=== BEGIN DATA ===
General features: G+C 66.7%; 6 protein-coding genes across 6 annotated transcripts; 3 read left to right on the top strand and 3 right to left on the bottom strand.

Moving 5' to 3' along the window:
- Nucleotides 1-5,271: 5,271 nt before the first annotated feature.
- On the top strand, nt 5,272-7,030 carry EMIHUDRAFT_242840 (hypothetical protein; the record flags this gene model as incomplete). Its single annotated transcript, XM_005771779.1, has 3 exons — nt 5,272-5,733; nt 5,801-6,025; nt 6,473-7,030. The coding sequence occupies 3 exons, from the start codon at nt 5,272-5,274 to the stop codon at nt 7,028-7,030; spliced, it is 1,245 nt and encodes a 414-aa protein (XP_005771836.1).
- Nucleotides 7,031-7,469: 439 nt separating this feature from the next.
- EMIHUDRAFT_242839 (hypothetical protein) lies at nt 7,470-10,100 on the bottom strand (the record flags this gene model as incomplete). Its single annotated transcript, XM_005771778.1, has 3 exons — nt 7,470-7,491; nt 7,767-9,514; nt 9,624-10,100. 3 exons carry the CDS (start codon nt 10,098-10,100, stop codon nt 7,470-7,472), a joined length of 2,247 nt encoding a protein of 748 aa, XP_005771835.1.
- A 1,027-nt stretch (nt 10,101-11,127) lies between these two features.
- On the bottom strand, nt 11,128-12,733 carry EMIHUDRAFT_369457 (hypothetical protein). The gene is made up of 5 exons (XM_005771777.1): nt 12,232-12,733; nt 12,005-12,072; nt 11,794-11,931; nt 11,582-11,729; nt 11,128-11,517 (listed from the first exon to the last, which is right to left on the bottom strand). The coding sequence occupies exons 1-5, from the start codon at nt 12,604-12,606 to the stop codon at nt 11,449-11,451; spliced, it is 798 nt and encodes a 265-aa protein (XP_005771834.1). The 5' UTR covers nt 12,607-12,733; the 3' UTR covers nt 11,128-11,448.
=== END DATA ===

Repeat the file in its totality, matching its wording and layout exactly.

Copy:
General features: G+C 66.7%; 6 protein-coding genes across 6 annotated transcripts; 3 read left to right on the top strand and 3 right to left on the bottom strand.

Moving 5' to 3' along the window:
- Nucleotides 1-5,271: 5,271 nt before the first annotated feature.
- On the top strand, nt 5,272-7,030 carry EMIHUDRAFT_242840 (hypothetical protein; the record flags this gene model as incomplete). Its single annotated transcript, XM_005771779.1, has 3 exons — nt 5,272-5,733; nt 5,801-6,025; nt 6,473-7,030. The coding sequence occupies 3 exons, from the start codon at nt 5,272-5,274 to the stop codon at nt 7,028-7,030; spliced, it is 1,245 nt and encodes a 414-aa protein (XP_005771836.1).
- Nucleotides 7,031-7,469: 439 nt separating this feature from the next.
- EMIHUDRAFT_242839 (hypothetical protein) lies at nt 7,470-10,100 on the bottom strand (the record flags this gene model as incomplete). Its single annotated transcript, XM_005771778.1, has 3 exons — nt 7,470-7,491; nt 7,767-9,514; nt 9,624-10,100. 3 exons carry the CDS (start codon nt 10,098-10,100, stop codon nt 7,470-7,472), a joined length of 2,247 nt encoding a protein of 748 aa, XP_005771835.1.
- A 1,027-nt stretch (nt 10,101-11,127) lies between these two features.
- On the bottom strand, nt 11,128-12,733 carry EMIHUDRAFT_369457 (hypothetical protein). The gene is made up of 5 exons (XM_005771777.1): nt 12,232-12,733; nt 12,005-12,072; nt 11,794-11,931; nt 11,582-11,729; nt 11,128-11,517 (listed from the first exon to the last, which is right to left on the bottom strand). The coding sequence occupies exons 1-5, from the start codon at nt 12,604-12,606 to the stop codon at nt 11,449-11,451; spliced, it is 798 nt and encodes a 265-aa protein (XP_005771834.1). The 5' UTR covers nt 12,607-12,733; the 3' UTR covers nt 11,128-11,448.